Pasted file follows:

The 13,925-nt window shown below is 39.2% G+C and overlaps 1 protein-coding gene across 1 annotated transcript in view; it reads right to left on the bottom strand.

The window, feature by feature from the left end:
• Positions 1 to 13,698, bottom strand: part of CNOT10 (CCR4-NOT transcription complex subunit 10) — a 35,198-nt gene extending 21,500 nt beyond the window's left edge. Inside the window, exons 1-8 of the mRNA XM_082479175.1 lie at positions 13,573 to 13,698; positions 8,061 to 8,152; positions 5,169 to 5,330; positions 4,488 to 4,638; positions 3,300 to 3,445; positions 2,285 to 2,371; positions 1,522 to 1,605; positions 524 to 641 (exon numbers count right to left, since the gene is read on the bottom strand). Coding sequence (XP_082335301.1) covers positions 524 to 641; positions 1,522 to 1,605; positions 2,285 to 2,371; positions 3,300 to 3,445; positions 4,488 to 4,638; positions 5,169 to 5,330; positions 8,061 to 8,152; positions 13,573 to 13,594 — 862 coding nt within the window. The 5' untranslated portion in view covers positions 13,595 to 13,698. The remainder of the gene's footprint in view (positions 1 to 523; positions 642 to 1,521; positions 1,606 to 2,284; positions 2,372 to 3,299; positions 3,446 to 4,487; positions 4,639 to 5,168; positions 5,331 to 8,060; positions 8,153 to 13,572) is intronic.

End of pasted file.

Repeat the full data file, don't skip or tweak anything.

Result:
The 13,925-nt window shown below is 39.2% G+C and overlaps 1 protein-coding gene across 1 annotated transcript in view; it reads right to left on the bottom strand.

The window, feature by feature from the left end:
• Positions 1 to 13,698, bottom strand: part of CNOT10 (CCR4-NOT transcription complex subunit 10) — a 35,198-nt gene extending 21,500 nt beyond the window's left edge. Inside the window, exons 1-8 of the mRNA XM_082479175.1 lie at positions 13,573 to 13,698; positions 8,061 to 8,152; positions 5,169 to 5,330; positions 4,488 to 4,638; positions 3,300 to 3,445; positions 2,285 to 2,371; positions 1,522 to 1,605; positions 524 to 641 (exon numbers count right to left, since the gene is read on the bottom strand). Coding sequence (XP_082335301.1) covers positions 524 to 641; positions 1,522 to 1,605; positions 2,285 to 2,371; positions 3,300 to 3,445; positions 4,488 to 4,638; positions 5,169 to 5,330; positions 8,061 to 8,152; positions 13,573 to 13,594 — 862 coding nt within the window. The 5' untranslated portion in view covers positions 13,595 to 13,698. The remainder of the gene's footprint in view (positions 1 to 523; positions 642 to 1,521; positions 1,606 to 2,284; positions 2,372 to 3,299; positions 3,446 to 4,487; positions 4,639 to 5,168; positions 5,331 to 8,060; positions 8,153 to 13,572) is intronic.